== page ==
And I hope in the future that's one lesson we can learn and not allow this to happen again.

BLITZER: If this goes on and on, you think it could cost the Republican Party the majority in the House next week?

KING: It is certainly going to hurt us, especially when you talk to Republicans in competitive districts, because they're stuck between a Republican base that could be energized by Ted Cruz with primaries who will cost them tremendous amounts of money to get through a primary.

Then they will have an energized Democrat to run against. In some of these very red districts, even if that person should lose a primary, it's still going to be a Republican who wins. But in the competitive districts that make the majority, districts in New York and New Jersey, and Pennsylvania, and Ohio, you know, they're the districts that make the majority.

There's a number of members there who are -- who could face real battles. These are good Republicans. These are guys who are absolutely committed conservatives, but they don't want to shut the government down, like Ted Cruz does, and it leaves them vulnerable.

BLITZER: We asked our Twitter followers to send us some suggested questions for you. We got this one. I will put it up on the screen. "Ask Peter King when he is planning to switch parties."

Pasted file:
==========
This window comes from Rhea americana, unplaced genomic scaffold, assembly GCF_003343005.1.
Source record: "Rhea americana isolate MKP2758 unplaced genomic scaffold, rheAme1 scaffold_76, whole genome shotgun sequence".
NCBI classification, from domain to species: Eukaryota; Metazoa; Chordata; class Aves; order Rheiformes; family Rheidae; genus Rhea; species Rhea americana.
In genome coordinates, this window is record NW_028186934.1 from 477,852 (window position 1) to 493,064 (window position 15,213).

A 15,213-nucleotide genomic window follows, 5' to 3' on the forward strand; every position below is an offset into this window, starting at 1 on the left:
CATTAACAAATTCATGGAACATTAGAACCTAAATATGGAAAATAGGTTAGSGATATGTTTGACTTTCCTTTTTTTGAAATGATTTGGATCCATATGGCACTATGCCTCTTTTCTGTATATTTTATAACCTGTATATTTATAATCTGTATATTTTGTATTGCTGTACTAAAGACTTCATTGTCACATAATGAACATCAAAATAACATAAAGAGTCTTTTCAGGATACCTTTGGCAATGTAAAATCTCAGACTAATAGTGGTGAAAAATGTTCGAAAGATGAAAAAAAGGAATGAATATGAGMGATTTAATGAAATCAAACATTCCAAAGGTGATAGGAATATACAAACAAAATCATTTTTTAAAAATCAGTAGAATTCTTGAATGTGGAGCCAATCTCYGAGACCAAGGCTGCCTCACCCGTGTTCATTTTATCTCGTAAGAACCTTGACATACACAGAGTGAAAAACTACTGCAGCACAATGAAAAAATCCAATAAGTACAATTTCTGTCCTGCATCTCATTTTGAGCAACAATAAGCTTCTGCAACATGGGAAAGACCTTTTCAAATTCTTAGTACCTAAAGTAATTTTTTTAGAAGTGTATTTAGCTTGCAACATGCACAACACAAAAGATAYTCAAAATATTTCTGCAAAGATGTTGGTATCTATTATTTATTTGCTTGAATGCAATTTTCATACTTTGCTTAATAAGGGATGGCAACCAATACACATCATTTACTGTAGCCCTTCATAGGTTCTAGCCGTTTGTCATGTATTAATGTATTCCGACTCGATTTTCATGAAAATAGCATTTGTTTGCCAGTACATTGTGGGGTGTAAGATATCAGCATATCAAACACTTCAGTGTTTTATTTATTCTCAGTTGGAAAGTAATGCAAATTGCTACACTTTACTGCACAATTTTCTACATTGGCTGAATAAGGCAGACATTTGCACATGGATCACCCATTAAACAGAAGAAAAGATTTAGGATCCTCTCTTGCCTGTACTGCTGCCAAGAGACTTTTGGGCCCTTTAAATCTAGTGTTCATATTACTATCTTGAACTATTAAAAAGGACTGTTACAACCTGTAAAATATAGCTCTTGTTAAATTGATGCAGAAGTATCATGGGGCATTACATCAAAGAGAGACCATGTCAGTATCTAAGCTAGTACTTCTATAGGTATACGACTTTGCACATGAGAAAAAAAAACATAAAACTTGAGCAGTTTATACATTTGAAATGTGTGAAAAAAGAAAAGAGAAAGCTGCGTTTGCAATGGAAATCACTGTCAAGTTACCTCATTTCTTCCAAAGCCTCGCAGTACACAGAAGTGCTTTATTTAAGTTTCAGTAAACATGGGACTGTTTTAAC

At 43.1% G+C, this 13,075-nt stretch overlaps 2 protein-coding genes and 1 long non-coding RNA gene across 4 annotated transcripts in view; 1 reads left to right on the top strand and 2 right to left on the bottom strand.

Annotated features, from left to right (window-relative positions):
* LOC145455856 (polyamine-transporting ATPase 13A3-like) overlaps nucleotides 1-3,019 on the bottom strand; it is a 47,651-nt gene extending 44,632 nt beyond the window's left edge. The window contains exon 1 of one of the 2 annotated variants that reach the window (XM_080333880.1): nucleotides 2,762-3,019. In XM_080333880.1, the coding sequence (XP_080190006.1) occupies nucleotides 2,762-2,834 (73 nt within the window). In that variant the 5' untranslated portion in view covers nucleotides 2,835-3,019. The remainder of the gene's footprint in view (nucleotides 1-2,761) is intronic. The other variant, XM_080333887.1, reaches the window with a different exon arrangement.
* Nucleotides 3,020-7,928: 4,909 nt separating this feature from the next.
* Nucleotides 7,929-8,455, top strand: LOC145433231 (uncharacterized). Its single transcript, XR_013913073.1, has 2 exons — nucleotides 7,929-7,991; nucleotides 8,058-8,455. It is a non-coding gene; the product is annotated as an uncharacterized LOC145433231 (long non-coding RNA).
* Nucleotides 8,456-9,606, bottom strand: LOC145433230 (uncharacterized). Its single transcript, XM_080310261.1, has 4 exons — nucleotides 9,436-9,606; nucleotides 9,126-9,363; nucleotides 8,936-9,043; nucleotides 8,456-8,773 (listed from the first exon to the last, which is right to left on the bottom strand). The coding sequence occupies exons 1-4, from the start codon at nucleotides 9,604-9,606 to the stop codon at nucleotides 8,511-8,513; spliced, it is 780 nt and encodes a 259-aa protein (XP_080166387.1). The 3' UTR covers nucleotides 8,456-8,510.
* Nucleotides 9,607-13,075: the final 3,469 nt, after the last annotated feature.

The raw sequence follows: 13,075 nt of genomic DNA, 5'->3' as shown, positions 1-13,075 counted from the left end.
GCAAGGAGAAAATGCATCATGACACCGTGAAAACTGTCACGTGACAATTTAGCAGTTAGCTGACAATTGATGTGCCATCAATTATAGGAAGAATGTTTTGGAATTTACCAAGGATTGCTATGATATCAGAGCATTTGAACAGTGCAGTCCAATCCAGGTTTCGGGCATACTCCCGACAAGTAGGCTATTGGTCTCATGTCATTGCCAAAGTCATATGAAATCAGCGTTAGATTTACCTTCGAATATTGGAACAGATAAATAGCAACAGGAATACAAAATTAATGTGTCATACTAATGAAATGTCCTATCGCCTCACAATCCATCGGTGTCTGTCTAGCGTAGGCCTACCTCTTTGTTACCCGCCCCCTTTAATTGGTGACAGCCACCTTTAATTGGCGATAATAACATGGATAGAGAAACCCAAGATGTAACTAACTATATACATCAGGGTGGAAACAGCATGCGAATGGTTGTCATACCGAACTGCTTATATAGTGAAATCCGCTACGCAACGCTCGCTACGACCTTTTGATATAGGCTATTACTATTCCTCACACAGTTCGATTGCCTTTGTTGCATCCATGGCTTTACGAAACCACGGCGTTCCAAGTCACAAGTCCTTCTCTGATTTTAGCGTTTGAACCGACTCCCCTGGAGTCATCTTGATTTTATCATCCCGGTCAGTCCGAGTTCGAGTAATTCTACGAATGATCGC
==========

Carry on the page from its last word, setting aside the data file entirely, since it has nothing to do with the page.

OK. Go ahead.

KING: I actually resent that question. I am a lifetime Republican. I was at Barry Goldwater rallies in the 1960s.

I have a conservative rating of 75 percent. I'm absolutely proud to be Republican. There's nothing at all Republican about shutting down the government when you don't get what you want. There's nothing at all Republican about people like Ted Cruz and Rand Paul who want to filibuster against drones which defend America against terrorist attack.

So, no, as far as I'm concerned, those guys are the RINOs. I'm the real Republican.

BLITZER: If you take a look at the government shutdown right now, all the talk about that, it sort of really upstaged some of the glitches in the rollout of Obamacare.

You oppose Obamacare, but lot of people aren't necessarily paying attention to it because of this huge and it's understandable, this huge fight over the government shutdown and raising the debt ceiling. How do you feel about that?

KING: I think President Obama should send a campaign contribution to Ted Cruz.

He has done more to boost -- to help Obamacare than anyone. The numbers on Obamacare have gone up by about 7 percent during the worse week that it should be having because of such a terrible, terrible breakout that it had. It was just terrible.

And yet all the attention was on the government shutdown. So, again, Ted Cruz wanted to stop Obamacare, they want to defund it. That's what his supporters wanted to do. And instead Obamacare is going ahead, it's being fully funded, and it's not getting the criticism that it should. If anything, its popularity has gone up, which is really, really disgraceful.

BLITZER: Peter King, as usual, thanks very much coming in.

KING: Wolf, thank you. BLITZER: That's it for me. Thanks very much for watching.

"CROSSFIRE" starts right now.